I will use a thermally printed receipt as an example. I need something I can apply to it so it kick offs the fading as I would have no access to the receipt once x substance has been applied and left me . Additionally, let's say I have already printed the receipt slightly faded so further fading can be easier.
 
  • #5
Baluncore
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Leuco dyes are selected based on long life, resistance to fade.
You want the opposite, a poor leuco dye, something that fades quickly.
Do you actually want a vanishing ink ? That can be printed thermally ?
 
  • #6
adambenson9771
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Leuco dyes are selected based on long life, resistance to fade.
You want the opposite, a poor leuco dye, something that fades quickly.
Do you actually want a vanishing ink ? That can be printed thermally ?
I have looked into vanishing/disappearing ink by blueplanet but their ink is purple. I am looking specifically into something that would fade and be thermally printed.
 
  • #7
berkeman
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Thank you for the answers.
I will use a thermally printed receipt as an example. I need something I can apply to it so it kick offs the fading as I would have no access to the receipt once x substance has been applied and left me . Additionally, let's say I have already printed the receipt slightly faded so further fading can be easier.
I hope that you understand that your request sounds a bit criminal. Why do you want to invalidate the written receipts that you give your customers?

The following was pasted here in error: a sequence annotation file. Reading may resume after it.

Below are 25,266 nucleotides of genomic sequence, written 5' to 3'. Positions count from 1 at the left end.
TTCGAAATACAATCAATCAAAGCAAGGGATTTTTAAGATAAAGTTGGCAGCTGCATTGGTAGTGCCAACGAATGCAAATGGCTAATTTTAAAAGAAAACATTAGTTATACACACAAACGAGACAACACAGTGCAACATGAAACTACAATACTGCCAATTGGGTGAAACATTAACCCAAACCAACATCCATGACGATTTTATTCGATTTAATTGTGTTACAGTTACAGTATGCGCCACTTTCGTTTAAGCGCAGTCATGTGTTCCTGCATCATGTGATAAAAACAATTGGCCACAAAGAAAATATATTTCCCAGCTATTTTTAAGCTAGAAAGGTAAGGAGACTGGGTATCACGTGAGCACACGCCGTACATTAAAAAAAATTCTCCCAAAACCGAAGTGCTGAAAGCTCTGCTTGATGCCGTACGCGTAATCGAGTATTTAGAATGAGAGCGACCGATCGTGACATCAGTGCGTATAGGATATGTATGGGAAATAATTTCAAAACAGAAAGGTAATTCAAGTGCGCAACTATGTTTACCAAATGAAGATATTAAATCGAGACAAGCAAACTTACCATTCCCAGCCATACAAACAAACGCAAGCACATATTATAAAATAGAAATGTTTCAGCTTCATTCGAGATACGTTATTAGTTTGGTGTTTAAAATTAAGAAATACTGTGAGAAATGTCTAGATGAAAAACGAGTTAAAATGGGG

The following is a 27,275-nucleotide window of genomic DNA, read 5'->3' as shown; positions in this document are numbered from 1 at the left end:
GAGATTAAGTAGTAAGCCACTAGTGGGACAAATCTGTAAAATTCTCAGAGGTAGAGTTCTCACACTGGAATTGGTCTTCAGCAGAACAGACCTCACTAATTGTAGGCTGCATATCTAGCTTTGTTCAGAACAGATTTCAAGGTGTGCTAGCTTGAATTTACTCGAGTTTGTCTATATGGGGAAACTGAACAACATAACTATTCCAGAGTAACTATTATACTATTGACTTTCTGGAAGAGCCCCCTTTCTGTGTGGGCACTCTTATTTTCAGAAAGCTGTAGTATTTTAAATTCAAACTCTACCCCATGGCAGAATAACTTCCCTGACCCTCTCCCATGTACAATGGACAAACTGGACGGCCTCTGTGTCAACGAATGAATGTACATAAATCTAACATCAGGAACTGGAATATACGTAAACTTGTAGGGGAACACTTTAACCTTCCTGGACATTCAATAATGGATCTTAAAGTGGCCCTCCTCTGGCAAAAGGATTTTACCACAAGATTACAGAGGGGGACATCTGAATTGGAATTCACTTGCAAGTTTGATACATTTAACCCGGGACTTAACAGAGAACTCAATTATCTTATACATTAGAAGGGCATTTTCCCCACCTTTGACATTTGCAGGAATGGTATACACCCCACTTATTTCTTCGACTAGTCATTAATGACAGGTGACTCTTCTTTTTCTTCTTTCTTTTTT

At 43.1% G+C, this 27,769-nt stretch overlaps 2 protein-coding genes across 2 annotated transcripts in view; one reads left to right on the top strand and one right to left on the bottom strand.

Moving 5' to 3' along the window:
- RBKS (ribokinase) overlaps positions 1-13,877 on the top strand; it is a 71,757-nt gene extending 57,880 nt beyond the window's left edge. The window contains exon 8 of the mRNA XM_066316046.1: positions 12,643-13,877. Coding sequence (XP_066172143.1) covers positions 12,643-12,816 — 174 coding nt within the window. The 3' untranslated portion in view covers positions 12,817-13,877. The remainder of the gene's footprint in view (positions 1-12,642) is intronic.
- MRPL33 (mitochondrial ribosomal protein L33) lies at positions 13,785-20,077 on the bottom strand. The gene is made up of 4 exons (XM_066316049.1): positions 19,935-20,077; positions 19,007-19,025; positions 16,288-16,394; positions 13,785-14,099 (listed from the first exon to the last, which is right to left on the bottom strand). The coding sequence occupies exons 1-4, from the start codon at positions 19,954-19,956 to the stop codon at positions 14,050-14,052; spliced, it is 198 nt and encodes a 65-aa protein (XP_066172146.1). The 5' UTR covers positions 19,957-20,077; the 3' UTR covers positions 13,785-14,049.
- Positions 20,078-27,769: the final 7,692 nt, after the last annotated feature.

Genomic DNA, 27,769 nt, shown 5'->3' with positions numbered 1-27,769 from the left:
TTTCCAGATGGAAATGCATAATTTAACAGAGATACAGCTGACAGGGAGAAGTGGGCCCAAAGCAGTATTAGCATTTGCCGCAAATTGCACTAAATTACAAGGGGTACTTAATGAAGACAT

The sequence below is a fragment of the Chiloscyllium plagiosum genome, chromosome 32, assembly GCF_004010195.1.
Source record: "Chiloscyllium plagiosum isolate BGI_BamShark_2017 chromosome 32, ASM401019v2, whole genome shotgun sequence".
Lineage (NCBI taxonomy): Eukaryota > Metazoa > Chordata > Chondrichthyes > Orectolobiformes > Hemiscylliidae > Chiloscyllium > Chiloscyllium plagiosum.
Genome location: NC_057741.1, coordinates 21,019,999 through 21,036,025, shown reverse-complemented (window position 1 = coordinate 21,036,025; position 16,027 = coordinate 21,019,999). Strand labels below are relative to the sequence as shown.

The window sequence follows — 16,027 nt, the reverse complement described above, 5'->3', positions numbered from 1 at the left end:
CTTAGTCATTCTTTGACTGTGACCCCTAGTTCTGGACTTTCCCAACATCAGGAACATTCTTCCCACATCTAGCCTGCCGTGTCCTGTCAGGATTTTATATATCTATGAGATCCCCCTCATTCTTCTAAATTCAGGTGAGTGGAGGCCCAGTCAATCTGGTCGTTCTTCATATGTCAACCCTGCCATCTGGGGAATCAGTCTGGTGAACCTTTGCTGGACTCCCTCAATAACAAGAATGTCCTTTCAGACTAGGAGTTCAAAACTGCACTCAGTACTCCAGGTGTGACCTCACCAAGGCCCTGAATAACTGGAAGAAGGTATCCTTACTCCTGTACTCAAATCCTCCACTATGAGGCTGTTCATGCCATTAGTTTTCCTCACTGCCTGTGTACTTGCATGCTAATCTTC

• #8
adambenson9771
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I was only using receipts as an example as it is an easy one to be associated with thermal printing
 
  • #9
Baluncore
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I hope that you understand that your request sounds a bit criminal.
Maybe not criminal, but I expect that if the client was disadvantaged in any way by loss of the information, it would certainly be considered unethical, and is contrary to consumer and record keeping law in some places.

I was only using receipts as an example as it is an easy one to be associated with thermal printing
I do not want to be a part of helping you to pull off such a fraud or scam. You must realize now that the closer you hold your cards to your chest, the less help you will get.
 
  • #10
sysprog
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Whatever you ever say, you can never not have said. Destroying records doesn't reliably destroy the information on them; there could be a copy somewhere. If someone notices that his receipt is fading fast, he can take a picture of it and print it out. Along with others who have expressed misgivings, most reasons that I can readily imagine for making deliberately ephemeral records are nefarious.
 
  • #11
jrmichler
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And on that note, it's time to lock this thread. Thread locked.